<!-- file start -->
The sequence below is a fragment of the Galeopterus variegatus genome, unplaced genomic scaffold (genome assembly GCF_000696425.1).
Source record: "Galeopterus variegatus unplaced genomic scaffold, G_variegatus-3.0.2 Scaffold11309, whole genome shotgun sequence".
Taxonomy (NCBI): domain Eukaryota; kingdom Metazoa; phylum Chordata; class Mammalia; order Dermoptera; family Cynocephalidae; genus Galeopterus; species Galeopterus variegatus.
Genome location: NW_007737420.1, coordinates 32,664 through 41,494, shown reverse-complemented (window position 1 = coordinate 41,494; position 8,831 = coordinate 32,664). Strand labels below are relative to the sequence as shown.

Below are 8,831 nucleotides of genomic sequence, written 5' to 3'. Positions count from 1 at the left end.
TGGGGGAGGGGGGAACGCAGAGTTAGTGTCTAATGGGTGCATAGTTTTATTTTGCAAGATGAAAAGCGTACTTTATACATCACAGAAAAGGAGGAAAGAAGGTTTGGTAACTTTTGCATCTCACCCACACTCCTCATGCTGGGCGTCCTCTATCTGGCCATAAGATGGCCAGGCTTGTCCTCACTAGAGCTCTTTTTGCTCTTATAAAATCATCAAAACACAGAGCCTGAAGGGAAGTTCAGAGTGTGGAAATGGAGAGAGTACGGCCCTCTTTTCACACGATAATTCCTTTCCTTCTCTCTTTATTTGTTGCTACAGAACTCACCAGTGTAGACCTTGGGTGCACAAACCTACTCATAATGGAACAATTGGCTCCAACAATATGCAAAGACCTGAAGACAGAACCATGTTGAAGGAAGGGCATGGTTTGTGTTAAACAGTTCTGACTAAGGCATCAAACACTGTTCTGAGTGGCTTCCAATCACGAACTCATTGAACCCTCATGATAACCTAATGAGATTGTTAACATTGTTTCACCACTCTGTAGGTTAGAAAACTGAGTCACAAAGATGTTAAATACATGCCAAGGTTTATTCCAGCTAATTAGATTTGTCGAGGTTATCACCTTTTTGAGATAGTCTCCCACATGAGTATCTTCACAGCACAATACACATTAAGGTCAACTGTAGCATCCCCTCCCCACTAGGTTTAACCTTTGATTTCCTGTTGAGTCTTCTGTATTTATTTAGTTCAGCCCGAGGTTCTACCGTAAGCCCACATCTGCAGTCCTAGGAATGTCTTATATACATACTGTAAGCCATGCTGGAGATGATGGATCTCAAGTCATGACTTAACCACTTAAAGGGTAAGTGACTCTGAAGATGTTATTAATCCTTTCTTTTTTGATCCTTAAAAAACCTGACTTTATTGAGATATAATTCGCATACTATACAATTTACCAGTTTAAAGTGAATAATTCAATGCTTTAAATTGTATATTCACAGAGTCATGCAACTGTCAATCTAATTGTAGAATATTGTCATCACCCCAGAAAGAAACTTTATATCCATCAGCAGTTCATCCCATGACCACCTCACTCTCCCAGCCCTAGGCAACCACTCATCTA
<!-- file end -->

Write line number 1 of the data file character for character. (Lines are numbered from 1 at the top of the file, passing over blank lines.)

The sequence below is a fragment of the Galeopterus variegatus genome, unplaced genomic scaffold (genome assembly GCF_000696425.1).